It’s pretty tricky to track down vintage clothing in Hong Kong, and you pretty much need a compass for finding this store. But it’s worth it! Rack and racks of retro and mod pieces straight from Japan, I always pop here to look for new (old) trends that crop up on the runway.
64 Tung Choi Street, Mongkok and 9 Li Yuen Street West, Central
Love stationary? This store spread over 4 floors in Ya Ma Tei will have you excited at all that’s on offer. Now the only problem is fitting it in your suitcase!
530 Nathan Road, Yau Ma Tei
Gao Shing Street
Just downstairs from my studio, this street is lined with stores selling all manner of dried goods, from seafood to mushrooms. Although the dried seahorses can bring a tear to your eye and the lizards on sticks won’t be at the top of your list, if you look closely you’ll find jars and jars of dried tea of all kinds – rose tea, jasmine pearl tea, camomile tea and everything in between. Lovely!
Gao Shing Street, Sheung Wan
Tung Wah Ceramic Store
Can you tell I’m a sucker for ceramics? This store located in Central is more on the traditional side when it comes to its wares, and is the perfect place to pick up your weight in oriental patterned bowls.
Stauntan Street, Soho
The best place to pick up cut label designer ‘inspired’ dresses, this tiny hole in the wall is the perfect pit stop while you explore the surrounding area of Soho.
Corner of Peel & Elgin Streets Soho
Head to Gough street in Central for a handful of small boutiques on the street and on the stairs up towards Hollywood Road. Have a bite at a local Dai Pai Dong while you’re at it!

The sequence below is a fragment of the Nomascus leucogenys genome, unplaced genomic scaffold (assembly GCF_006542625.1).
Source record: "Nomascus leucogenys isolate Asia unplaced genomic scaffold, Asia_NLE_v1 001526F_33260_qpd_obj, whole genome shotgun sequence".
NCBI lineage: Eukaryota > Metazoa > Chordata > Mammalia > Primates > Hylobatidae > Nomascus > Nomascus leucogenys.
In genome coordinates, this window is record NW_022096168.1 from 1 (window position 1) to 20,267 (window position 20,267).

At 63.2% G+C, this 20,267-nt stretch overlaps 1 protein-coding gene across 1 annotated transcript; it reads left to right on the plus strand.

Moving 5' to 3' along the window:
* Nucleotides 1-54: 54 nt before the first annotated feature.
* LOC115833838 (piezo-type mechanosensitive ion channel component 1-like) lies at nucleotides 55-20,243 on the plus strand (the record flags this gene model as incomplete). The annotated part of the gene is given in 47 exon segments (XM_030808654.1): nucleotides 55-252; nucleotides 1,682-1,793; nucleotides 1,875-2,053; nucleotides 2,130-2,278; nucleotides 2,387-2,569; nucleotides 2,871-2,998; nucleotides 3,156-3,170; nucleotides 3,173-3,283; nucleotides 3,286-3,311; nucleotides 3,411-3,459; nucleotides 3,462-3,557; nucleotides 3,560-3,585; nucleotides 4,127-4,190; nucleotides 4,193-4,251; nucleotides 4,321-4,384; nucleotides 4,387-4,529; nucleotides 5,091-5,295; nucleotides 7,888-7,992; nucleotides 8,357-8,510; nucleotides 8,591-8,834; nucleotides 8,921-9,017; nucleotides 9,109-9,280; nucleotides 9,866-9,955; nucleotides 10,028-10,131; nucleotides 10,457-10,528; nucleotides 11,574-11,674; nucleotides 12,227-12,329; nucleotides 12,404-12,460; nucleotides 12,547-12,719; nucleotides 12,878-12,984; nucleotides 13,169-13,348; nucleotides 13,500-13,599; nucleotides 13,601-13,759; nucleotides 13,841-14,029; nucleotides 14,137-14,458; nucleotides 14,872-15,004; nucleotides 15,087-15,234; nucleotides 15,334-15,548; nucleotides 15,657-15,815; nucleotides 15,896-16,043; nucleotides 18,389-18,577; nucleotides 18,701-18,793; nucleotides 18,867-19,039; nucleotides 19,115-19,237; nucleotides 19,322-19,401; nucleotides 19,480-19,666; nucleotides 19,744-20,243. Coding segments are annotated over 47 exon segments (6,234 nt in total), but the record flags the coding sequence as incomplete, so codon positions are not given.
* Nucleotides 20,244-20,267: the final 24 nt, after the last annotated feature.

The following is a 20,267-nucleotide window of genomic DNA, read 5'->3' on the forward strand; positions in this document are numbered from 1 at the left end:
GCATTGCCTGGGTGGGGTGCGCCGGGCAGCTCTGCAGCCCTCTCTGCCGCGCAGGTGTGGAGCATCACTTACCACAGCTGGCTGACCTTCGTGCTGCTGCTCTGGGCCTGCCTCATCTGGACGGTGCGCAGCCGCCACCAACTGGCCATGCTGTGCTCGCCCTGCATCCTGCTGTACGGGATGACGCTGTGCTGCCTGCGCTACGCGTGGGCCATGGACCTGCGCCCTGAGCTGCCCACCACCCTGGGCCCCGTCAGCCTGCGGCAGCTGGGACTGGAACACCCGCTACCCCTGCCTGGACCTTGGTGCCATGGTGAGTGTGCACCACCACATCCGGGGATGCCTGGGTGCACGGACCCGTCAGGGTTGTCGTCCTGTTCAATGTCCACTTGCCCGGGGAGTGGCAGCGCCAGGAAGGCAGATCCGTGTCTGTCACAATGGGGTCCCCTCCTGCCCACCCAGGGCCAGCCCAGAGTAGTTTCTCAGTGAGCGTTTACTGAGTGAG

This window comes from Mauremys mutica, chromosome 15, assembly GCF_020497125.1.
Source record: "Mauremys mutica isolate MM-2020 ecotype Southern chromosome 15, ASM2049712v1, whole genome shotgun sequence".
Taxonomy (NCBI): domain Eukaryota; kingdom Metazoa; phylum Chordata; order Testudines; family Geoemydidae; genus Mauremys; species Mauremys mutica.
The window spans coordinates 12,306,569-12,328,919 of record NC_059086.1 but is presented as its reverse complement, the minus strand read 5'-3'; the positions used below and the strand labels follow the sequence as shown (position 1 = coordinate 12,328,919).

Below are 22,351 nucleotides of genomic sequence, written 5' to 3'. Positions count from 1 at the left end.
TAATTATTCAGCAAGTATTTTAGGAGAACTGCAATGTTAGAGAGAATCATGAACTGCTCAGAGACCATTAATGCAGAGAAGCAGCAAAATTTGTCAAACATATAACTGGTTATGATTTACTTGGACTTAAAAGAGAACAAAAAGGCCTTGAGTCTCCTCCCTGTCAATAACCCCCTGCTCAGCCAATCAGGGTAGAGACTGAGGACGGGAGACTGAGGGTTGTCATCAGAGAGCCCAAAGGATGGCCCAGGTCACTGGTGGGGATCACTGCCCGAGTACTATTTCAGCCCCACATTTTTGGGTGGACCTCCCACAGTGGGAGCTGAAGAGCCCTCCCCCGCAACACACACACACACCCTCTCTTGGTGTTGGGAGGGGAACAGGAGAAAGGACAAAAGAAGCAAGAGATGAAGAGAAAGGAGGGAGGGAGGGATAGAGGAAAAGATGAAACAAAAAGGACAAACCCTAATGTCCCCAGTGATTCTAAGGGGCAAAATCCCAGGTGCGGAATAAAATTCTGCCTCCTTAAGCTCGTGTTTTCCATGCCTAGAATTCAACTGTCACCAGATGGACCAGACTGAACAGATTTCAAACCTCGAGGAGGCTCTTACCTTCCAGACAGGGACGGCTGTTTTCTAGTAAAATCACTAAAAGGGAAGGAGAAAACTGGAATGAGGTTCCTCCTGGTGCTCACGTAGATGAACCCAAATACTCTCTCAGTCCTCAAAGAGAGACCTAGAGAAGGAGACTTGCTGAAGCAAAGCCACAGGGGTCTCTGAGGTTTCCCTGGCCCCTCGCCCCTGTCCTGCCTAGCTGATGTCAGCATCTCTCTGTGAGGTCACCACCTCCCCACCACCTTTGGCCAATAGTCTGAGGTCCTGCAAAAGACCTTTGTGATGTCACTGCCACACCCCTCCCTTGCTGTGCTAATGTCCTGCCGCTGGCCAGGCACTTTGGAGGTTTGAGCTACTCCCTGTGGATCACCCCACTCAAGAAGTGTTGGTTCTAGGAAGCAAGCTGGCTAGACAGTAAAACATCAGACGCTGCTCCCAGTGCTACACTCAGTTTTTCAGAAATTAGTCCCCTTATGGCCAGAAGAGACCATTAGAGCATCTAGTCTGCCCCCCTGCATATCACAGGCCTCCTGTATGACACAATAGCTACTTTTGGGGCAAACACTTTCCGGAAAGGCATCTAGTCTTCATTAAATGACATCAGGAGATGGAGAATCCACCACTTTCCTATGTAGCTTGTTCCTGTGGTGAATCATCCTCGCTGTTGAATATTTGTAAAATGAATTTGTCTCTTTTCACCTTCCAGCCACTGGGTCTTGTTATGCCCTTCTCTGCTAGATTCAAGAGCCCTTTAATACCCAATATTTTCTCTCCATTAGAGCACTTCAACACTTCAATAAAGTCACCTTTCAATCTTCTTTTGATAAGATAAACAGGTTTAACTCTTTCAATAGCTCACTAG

Gough Street, Central
Cat Street Markets
The markets themselves offer up a slew of antique and faux antiques, and are great for a photo opportunity. But what I really love is the junk shops located on the stairs on the surrounding streets, never before will you have seen such varied antiques from all eras, all mixed together.
Upper Lascar Row (below Hollywood Road), Sheung Wan
You won’t be short of department store options when you come to Hong Kong, on the contrary you’ll find it hard to avoid them! Chances are you’ll visit them all, and ones like Lane Crawford are delivered to an exceptional standard. Myself? I’m a fan of Joyce on Queens Road. Aspirational window shopping at it’s best – it’s a look but don’t touch situation.
New World Tower, Central
My favourite porcelain shop
Tai Ping Shan Street
Tai Ping Shan Street
The Flower Markets
Cat Street Markets
Sham Shui Po
Cat Street Markets
Gao Shing Street
Cat Street Markets
13th May 2015
When I was in my teens, sleep was never high on my agenda – there was just wayyyy to much to do and see. But as I’ve grown up a bit I’ve come to understand that above all else, getting enough sleep, and good quality sleep, is the difference between a fantastic day and a rubbish one. When I first transitioned into working for myself, my sleep was awful as I worried about clients and poor time management had me working late at night or waking at 3am. This is pretty standard when you’re doing something new, but over time it wore me down and took a toll on my creativity – and ability to think clearly! Hopefully it’s not a sign of just how old I’m getting, but these days I subscribe to a fairly strict sleeping routine, and I have to say it’s completely changed my life. Yep, I said it. It’s given me enthusiasm and creativity that I just didn’t have when I was strung out from not enough sleep.